As 2019 comes to a close, we gradually begin to see the outlook for the upcoming year.
This topic has become one of fervent interest over the years and is discussed frequently during the final months of the year since it’s only human after all to want to predict the future and assess the potential risks and dangers in order to take the necessary precautions and make the most of advantages.
Of course one of the most discussed subjects is what constitutes risks for the coming year.
Because we are reminded of the significance of ascertaining the risks beforehand during every economic crisis.
The prominent risks for 2020
Deutsche Bank’s chief economist Torsten Slok listed the top 20 risks for global economies and markets in 2020, and we will be taking a look at the most prominent.
Inequality dominates the list.
In fact, the injustices in global income distribution and their effects on health and education which Turkish President Recep Tayyip Erdoğan regularly touches upon during almost every UN general summit, is still one of the world’s biggest issues.
On the other hand, I would like to remind you of Hans Rosling’s New York Times bestseller “Factfulness” which conveys that the evidence that shows the world is much better than it was in the past and that living standards have improved is insufficient.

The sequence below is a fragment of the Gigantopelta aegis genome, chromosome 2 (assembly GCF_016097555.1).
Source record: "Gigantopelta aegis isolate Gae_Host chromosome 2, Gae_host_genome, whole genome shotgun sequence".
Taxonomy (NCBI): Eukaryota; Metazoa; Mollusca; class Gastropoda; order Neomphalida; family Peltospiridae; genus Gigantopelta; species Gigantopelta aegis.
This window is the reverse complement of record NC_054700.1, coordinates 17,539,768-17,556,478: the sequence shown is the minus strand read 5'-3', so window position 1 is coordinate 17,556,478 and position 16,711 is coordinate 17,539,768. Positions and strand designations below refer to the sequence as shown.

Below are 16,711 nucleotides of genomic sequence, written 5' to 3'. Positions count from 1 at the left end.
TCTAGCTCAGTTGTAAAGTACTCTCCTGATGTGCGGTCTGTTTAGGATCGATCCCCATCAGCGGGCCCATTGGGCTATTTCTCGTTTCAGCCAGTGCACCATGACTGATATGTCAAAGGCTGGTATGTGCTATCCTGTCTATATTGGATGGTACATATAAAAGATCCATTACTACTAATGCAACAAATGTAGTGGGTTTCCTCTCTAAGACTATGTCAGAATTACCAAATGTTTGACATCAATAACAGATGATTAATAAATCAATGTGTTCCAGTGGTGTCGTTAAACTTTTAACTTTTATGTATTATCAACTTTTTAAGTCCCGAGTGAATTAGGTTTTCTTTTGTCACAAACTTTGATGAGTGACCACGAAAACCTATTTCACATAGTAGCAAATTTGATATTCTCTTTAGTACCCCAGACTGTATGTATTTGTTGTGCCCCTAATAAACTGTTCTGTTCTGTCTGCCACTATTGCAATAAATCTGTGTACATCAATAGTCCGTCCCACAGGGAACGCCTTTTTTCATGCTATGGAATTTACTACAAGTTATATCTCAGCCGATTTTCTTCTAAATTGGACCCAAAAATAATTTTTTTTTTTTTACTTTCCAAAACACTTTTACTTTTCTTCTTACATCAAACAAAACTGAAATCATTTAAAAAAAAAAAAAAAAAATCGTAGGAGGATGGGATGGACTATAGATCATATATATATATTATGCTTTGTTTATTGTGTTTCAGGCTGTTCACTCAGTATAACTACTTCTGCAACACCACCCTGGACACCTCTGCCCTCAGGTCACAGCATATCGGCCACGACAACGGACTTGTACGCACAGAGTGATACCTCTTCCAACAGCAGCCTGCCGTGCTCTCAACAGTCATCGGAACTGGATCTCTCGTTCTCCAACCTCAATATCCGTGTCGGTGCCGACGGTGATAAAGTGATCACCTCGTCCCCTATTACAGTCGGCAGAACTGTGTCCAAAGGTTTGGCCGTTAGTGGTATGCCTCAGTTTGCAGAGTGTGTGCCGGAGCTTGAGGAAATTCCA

Just because the lowest income group has better living standards than before does not mean that the divergence in inequality is acceptable.
Another risk foreseen for 2020 is the ongoing trade wars.
Even though reports have circulated that a deal will be reached, we know that the trade wars are bound to continue.
Furthermore, following Brexit we should prepare for a currency war that includes the pound and euro, in addition to the dollar and yuan.
While we’re on the subject of Brexit, let us note that the ambiguity in this process is one of the potential risks for the upcoming year.
Another development we will closely be following next year is the inquiry into Donald Trump’s impeachment.
The U.S. possesses one of the world’s largest economies and hence, thanks to the 2008 economic crisis we very well know what’s at stake if its economy hits a bump in the road.
In this sense, the repercussions of how aggressively Trump will react to the process initiated against him need to be closely followed.
What will Turkey’s priorities be?
On the one hand, Turkey is following developments overseas and the global economy and on the other it is staying on top of its own priorities.
In terms of the economy, Turkey focuses on macro data such as growth, interest, inflation, current account balance and unemployment; and on the other hand, the terrorist activities in Syria and Iraq, developments in the Eastern Mediterranean and the policies of our allies continue to be on our agenda.
Turkey has for a while now been more proactively managing its fight against terror, in addition to economic steps to be taken, however, the approaches of Turkey’s so-called allies which go against international law as well their regional policies have turned into a risk that we need to stay on top of.
Taking this into consideration, Turkey’s priority in 2020 will be to take technical steps with regards to the economy as well as the non-economic developments which will naturally affect it.